Can two Cats Share one Litter Box?
See files for Cats
Cats are incredible pets. They are funny, independent and very clean. Everyone knows that cats usually do their business inside a litter box. In fact, this factor is one of the main reasons why many people choose to adopt a cat, since they don't need to go out on the street as often as dogs.
Since cats are very sociable animals, it is common for some people to prefer to have more than one cat. Therefore, doubts often arise regarding how many litter boxes we should have. Many only have one litter box at home used by several cats, but, is this correct? AnimalWised will solve this doubt and answer the question: " Can two cats share one litter box? ". Keep reading to find out!
How many litter boxes for 1 cat?
As we said, it is very common to find more than one cat in a family home. Therefore, many of our readers ask us: "I have two cats, how many litter boxes should I have?". Well, according to experts in feline behavior, it is advised to have the number of litter boxes equal to the number of cats, plus one  . That is to say, if we have two cats, the ideal would be to have three litter boxes.
A number of adequate litter boxes are essential to prevent behavioral problems, such as urinating or defecating outside the litter box, and even veterinary problems such as feline idiopathic cystitis, for example. However, this is not science and many homes with several cats use a smaller number of litter boxes and do not encounter any problem. In these cases, the cleaning of the litter box is essential and cat owners should clean them an average of four times a day. Remember that the litter box accumulates a large amount of waste, and if not removed, the animal may stop using it.
If you live with more than one cat and you have noticed that one of them urinates or defecates outside the litter box but they both share it, you have just found the cause of the problem! Cats are territorial animals and therefore many of them hate sharing their litter box. To avoid problems, the ideal would be that each has their own, and one extra. You can place the extra litter box in their favorite corners of your home.
Even for families in which both cats share without any problem, it is advisable to offer an extra box to be on the safe side. You don't want any more messes to clean up!
Types of litter boxes for cats
The type of litter box is also very important, as it is another reason why a cat may not use it. So, if you live with several cats, you should make sure to offer different types of litter boxes to observe which is their preference.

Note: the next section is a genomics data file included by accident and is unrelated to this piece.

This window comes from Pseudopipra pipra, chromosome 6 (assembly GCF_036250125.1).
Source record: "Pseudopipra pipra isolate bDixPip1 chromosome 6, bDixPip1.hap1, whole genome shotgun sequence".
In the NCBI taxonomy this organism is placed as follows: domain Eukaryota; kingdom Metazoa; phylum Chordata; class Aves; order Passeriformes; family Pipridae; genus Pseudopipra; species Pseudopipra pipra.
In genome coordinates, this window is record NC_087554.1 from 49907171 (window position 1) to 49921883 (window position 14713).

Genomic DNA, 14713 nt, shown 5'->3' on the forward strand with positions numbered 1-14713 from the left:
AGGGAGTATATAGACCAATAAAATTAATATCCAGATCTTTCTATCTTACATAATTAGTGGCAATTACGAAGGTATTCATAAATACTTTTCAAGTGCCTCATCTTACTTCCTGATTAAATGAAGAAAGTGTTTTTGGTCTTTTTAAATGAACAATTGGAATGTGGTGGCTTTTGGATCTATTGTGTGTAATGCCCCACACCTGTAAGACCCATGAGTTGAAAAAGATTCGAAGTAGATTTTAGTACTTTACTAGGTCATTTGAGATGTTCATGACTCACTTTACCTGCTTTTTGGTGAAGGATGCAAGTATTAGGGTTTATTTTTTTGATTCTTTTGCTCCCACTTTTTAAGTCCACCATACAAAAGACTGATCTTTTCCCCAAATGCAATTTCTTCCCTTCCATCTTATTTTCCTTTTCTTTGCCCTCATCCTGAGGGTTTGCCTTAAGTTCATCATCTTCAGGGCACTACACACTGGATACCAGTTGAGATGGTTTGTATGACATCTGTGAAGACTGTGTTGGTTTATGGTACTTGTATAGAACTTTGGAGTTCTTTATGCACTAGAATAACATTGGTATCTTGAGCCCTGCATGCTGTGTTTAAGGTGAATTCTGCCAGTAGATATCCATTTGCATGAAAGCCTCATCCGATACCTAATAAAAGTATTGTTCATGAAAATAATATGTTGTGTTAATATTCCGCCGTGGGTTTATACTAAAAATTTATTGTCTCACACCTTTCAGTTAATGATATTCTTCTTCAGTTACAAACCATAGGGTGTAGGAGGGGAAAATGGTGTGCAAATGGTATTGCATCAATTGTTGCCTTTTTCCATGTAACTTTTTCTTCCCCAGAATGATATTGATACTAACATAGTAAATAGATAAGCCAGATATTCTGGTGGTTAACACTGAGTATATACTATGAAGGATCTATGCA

In any case, the box should always be almost twice the size of the cat so that they can move freely and not feel pressured. Likewise, choose the most appropriate place to put it and ensure that the animal feels comfortable using it. Which place? The one that is away from noise, that is of easy access, calm and, above all, away from their bowls of food and water.
Self cleaning litter box for cats
If you don't know which type of sandbox to choose, the automatic sandbox is one of the most innovative and excellent options for cat companions who don't have much time to keep it clean always. Its main advantage is that it allows you to program it to make up to four cleanings per day and even to be cleaned every time the cat uses it.
On the market there are many different models, all with the same concept and objective: collecting animal waste, cleaning and drying the sand and leaving the box ready for its next use. However, its high cost can be inconvenient for people living with several cats. Therefore, we recommend using a common box per cat, and use the automatic box as an extra.
What type of litter is best for cats?
The type of sand is also very important to get the cats to use the litter boxes. You should keep in mind that cats have different preferences, since they are very selective animals. So, the ideal is to try to find out what type of sand that each of your cats prefer and use it in their box. However, we anticipate that most cats prefer sand of a finer grain and without odors.
If you want to read similar articles to Can two Cats Share one Litter Box?, we recommend you visit our Basic care category.
- Agustín, A. (2008). Adoption: behavior and well-being. Veterinary dissemination consultation. 16, 153. 31-35.
- Neilson, J. (2004). Thinking outside the box: feline elimination. Journal of Feline Medicine and Surgey . 6, 5-11.